With the cloud of uncertainty around what Brexit will look like, it is worth clarifying the effect, or lack of effect it will have on European patents and the UK.
Full withdrawal from the EU, a so-called hard Brexit, does not result in withdrawal from the European Patent Office (EPO) which is a very different entity.
The EPO is a public international organisation established by the European Patent Convention. It is not a European Union or Council of Europe institution. Thus, the EPO is completely unaffected by Brexit, as are its employees and users. Put simply it is business as usual for patent applicants and users of the EPO, regardless of the outcome of Brexit negotiations.
It is worth noting at this point that the EPO has historically always included countries which are not in the European Union (EU) such as Turkey, Switzerland, Norway and Iceland. Any qualified European patent attorney can act before the EPO and obtain patents on behalf of their organisation or their clients. Becoming a European patent attorney involves passing tough examinations, and the bulk of qualified attorneys reside in the UK, Germany and France.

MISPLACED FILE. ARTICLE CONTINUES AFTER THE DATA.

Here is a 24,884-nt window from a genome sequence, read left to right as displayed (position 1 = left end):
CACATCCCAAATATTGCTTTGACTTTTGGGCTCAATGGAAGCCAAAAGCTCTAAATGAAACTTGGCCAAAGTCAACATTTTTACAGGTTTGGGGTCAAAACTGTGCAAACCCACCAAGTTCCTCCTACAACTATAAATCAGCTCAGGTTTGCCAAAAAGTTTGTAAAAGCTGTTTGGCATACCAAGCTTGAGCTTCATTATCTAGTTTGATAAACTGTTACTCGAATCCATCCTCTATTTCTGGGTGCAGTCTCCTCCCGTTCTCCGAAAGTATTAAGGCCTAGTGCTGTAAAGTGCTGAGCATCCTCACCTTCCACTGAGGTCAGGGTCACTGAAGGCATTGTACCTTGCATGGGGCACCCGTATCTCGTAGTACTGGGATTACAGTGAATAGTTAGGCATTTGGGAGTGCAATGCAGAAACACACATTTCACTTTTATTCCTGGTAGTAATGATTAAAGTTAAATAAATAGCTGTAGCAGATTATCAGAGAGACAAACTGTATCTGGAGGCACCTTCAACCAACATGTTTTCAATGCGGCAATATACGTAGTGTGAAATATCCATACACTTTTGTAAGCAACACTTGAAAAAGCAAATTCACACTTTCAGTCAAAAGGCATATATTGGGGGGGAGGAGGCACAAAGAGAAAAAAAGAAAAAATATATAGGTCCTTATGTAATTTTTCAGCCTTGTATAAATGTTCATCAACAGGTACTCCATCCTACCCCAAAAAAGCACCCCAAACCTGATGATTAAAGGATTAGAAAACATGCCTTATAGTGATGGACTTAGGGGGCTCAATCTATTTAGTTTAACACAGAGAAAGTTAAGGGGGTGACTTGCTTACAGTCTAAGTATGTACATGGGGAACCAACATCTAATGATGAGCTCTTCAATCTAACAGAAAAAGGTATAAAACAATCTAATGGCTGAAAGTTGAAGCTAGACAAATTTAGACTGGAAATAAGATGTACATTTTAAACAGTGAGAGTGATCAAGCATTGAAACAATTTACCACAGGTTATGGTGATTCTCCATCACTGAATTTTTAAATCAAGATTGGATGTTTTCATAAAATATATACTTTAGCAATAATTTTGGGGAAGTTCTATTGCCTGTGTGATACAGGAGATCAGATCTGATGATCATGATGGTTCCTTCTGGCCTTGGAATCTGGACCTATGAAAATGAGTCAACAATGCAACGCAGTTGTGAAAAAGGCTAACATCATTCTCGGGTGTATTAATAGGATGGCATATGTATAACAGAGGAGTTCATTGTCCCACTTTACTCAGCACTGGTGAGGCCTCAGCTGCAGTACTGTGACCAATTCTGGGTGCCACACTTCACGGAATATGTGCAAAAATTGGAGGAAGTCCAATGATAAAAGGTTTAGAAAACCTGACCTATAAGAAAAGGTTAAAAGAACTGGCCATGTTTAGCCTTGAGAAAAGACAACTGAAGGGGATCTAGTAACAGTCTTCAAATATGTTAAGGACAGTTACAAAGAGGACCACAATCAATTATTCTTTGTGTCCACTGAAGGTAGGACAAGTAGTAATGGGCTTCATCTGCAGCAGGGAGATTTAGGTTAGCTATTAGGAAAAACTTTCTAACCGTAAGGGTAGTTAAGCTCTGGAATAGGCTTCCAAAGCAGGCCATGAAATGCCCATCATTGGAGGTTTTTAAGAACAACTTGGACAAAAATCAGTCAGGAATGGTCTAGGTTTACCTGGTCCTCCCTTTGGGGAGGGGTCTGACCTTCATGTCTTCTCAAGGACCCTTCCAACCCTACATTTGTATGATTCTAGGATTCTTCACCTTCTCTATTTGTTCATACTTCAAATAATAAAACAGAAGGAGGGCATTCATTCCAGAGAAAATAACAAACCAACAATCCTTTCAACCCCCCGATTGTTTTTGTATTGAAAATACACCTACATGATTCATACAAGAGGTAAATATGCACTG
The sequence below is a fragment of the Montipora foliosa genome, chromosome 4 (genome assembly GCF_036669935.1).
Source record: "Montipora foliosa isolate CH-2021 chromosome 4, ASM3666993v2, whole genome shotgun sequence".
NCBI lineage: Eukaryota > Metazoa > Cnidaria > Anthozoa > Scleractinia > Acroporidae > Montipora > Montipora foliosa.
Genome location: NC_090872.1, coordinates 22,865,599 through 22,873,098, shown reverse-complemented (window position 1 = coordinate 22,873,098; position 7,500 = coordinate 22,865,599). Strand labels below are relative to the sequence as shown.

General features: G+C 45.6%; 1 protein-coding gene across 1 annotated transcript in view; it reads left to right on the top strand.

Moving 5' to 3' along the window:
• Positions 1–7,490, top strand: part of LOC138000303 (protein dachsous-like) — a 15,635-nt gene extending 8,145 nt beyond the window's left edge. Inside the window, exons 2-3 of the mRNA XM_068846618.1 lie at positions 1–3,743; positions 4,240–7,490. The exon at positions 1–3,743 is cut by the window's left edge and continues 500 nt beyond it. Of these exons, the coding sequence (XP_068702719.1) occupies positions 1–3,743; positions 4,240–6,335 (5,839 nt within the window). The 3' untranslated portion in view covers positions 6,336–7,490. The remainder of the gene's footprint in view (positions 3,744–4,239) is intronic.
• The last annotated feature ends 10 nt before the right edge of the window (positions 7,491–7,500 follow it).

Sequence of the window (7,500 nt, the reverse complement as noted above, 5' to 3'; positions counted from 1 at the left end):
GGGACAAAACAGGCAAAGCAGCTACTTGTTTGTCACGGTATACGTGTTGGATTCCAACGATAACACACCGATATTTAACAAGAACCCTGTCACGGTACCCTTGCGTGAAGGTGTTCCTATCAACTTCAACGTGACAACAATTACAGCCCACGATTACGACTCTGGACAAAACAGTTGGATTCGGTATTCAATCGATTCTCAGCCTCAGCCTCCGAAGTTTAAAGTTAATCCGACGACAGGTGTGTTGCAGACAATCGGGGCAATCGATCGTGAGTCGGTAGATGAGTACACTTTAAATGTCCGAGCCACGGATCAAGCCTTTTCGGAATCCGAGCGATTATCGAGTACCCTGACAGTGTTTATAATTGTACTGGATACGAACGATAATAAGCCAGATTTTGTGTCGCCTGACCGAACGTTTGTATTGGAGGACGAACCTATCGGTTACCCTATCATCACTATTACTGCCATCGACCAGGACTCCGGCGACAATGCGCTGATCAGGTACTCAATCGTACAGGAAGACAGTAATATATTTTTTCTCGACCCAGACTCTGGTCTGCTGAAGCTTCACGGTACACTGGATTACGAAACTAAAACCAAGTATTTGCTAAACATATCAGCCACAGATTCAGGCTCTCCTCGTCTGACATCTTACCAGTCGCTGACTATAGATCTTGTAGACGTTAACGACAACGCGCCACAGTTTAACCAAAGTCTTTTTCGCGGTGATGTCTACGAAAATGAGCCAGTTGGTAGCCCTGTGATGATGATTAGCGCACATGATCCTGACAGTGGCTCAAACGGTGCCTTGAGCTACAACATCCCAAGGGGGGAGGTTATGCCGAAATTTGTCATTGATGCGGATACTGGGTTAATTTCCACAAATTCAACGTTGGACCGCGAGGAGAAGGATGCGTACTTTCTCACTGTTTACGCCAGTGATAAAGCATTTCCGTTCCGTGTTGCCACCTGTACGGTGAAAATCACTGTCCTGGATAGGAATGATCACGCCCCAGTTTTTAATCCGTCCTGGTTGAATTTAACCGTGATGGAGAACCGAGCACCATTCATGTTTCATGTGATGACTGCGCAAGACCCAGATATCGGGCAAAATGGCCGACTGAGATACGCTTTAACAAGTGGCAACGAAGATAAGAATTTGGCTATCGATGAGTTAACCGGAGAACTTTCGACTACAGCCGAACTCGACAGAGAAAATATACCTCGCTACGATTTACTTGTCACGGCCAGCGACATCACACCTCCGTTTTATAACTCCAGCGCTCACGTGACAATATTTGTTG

The EPO has provided a system which while a little unwieldy and bureaucratic at times (although these issues have been widely addressed now) is generally good for one-stop prosecution of patent applications. Its popularity has in fact led to some problems which were unforeseen by the EPO when it was founded in 1977. It remains the most popular choice for patent protection across its member states including those in the EU and outside the EU.
There will be no change in the existing system used by UK patent attorneys to prosecute, oppose and defend patents at the EPO – they will be in the same position that patent attorneys based in non-EU states, such as Switzerland, have been for many years. Moreover, European patents will continue to protect all the member states of the EPO including the 10 or so countries which are not members of the EU but full members of the EPO. Whether Britain chooses to be in or out of the EU circle makes no difference.
This is good news for all patent applicants whether they are based in Europe, the EU, or elsewhere.
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